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As I just finished watching the last episode of Yakeen Ka Safar with mixed emotions, I sat down to analyse my journey with the serial over a cup of hot chai and French toast.

My very first glimpse of YKS was several months ago, when I was passing by my mum’s sofa where she was sitting and intently watching something on her ipad. I saw Sajal Aly crying and I thought OMG, I can’t take another “damsel in distress character” so I didn’t even bother asking mum what she was watching. It was not before mid August that I started hearing the buzz around Dr. Asfi (Ahad Raza Mir’s character from YKS famously known as Dr. Asfi) and the aura of his character that dominates the plot of this play. There was so much hype that piqued my interest and to be honest, Dr. Asfi made me binge-watch the previous episodes to catch up to the 20th and the purpose was just to see who is Dr. Asfi and what is the fuss all about.

Frankly speaking, in the first few episodes there was nothing out of the ordinary about the play and I had to skim through them to be able to keep watching episode after episode. I don’t mean to undermine the subject, in fact the multiple subjects that were touched upon and raised in those early episodes, but today, watching the last episode if I take an overview of YKS and have to pinpoint the aspect which made it magical, then undoubtedly it would be the romantic chemistry shared between Dr. Asfi and Dr. Zobia. Both the artists (Ahad Raza Mir and Sajal Aly) played their roles beautifully. They overshadowed the actual story and honestly speaking Ahad Raza Mir stayed one step ahead of Sajal. I am a huge fan of Sajal Aly’s acting skills but maybe her role did not have that kind of a scope for performance.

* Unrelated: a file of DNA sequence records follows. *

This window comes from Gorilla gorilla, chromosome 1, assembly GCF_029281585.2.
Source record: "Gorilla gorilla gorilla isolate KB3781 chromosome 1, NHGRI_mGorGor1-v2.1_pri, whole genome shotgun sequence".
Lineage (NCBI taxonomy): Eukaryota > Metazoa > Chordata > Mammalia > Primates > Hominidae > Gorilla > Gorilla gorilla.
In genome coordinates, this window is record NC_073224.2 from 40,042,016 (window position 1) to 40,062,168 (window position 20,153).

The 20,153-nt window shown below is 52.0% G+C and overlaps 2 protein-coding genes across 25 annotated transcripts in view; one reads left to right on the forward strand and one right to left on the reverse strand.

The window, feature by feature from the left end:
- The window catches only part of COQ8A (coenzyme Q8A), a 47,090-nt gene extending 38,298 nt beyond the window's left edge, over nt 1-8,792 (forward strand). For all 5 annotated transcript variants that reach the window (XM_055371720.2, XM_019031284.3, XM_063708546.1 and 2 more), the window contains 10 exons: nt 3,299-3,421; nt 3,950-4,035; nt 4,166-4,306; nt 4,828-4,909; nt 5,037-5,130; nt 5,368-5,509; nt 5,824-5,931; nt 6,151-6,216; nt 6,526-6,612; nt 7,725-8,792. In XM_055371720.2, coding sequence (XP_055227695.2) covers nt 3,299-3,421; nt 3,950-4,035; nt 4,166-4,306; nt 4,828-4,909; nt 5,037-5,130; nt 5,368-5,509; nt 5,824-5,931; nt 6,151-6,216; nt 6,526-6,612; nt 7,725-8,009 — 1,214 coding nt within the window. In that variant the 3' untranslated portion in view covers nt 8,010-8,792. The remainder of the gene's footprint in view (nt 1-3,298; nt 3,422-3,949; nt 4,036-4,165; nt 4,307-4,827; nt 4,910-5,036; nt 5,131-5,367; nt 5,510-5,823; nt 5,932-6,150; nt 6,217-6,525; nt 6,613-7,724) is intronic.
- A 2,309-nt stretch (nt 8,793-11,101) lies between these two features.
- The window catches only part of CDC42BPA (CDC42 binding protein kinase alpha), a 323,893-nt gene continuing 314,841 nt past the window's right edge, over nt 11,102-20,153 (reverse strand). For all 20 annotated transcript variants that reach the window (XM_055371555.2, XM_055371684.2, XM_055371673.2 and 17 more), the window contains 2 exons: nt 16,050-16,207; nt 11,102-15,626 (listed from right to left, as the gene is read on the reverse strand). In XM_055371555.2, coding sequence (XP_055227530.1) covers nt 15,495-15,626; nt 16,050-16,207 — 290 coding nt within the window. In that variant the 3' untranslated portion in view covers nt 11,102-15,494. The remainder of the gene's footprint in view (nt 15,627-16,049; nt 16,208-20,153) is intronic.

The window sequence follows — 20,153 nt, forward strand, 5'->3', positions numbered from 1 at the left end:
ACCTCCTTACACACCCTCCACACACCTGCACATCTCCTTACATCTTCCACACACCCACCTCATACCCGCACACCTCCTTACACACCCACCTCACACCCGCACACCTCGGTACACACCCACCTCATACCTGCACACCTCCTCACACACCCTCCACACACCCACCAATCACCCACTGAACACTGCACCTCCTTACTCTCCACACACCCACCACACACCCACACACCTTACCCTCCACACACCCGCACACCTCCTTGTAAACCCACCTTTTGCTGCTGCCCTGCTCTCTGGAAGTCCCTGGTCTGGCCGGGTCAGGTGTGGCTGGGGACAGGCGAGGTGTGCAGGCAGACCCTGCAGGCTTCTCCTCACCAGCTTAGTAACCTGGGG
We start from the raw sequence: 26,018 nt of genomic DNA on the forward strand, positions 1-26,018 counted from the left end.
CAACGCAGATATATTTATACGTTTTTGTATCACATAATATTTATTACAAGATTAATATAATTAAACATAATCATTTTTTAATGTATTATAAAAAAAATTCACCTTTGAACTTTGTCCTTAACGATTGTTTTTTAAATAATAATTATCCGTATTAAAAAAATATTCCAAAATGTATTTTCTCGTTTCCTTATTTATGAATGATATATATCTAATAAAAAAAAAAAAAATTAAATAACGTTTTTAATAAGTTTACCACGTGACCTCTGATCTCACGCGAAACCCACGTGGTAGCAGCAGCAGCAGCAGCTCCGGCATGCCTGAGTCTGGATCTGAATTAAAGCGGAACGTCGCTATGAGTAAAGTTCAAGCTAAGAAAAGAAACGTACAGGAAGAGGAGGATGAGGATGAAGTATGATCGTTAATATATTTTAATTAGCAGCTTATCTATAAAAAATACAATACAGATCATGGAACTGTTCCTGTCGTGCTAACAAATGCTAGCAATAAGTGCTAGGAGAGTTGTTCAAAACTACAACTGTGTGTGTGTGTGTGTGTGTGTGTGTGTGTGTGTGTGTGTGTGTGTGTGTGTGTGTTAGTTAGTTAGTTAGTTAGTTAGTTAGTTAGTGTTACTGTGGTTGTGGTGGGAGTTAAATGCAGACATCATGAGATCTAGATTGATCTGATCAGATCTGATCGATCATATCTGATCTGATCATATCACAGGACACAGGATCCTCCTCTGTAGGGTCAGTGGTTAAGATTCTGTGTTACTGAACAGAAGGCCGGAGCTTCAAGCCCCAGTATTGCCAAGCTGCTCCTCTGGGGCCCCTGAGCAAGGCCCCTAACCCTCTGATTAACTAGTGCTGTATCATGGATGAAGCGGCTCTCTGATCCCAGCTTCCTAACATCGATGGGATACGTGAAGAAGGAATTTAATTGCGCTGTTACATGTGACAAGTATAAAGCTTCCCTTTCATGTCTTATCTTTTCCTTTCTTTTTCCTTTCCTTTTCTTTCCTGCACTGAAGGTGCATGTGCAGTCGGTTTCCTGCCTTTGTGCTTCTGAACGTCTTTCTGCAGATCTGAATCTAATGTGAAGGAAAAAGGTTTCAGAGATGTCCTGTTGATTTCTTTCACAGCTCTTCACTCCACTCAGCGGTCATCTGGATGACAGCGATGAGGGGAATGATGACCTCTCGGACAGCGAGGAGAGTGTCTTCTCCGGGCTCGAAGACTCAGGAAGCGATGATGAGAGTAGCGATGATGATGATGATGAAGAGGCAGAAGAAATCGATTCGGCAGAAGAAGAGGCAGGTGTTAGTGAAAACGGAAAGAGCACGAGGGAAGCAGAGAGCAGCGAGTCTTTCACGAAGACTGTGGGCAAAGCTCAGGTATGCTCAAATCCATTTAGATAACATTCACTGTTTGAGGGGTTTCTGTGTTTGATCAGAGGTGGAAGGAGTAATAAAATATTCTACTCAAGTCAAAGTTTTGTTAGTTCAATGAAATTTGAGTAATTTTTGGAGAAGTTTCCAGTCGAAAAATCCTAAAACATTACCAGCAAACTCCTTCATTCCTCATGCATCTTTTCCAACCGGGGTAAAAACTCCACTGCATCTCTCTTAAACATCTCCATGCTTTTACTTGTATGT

yakeen ka safar

Sajal as Dr Zobia


I personally feel that there was no need to stretch the play to 29 odd episodes when maybe the same outcome could have been achieved in 22. Why do we feel the need to have a very complex plot for the success of a story. Why can’t it be a simple story where the viewers can have more of what they enjoy watching, which is the onscreen romantic frames between the lead roles. Even in the last episode, stupid Rehan (Dr. Zobia’s brother in YKS) gets a minute long frame with Dr. Asfi whereas Dr. Asfi and Dr. Zobia only get to exchange a few romantic dialogues between them. Well, we should be grateful for the 10 second long hug in the last four minutes of the play, which was quite groundbreaking for our television.

Frankly speaking, at the end of the drama I couldn’t even remember the Noori case (Rape Victim) which was so powerfully built in the first 10 episodes. I feel that there were too many issues that were touched upon in the beginning, starting from the plight of the rape victim, the regressive atmosphere of Zobia’s house hold, Dr. Asfi’s brother’s solo fight against the rapist and not to forget the never ending saga of Zobia’s character which was taken a bit too far. I mean, she didn’t have to go through facing the accusations of both her bhabhi’s cousin and her khala’s daughter-in-law before she landed in Dr. Asfi’s hospital. That torture could have been easily been skipped. The misery of the viewer did not end here; they had to complete a whole cycle all over again with the introduction of Khajista and her crazy husband, but thankfully in an attempt to prove that the eventual victory is always of the truth, Khajista’s husband meets his end without any harm being done to the victim and the hero.

Anyways, all in all everyone loved the play but the strongest element we take away from it – the break through, if you may, is Ahad Raza Mir. Dr. Asfandyar-Asfi has left a strong impression in the minds of the viewers as a perfect model of a hero and good luck to Ahad Raza Mir for his future roles as Dr. Asfi shall not be easily substituted. After all, we are a nation of hero worshippers.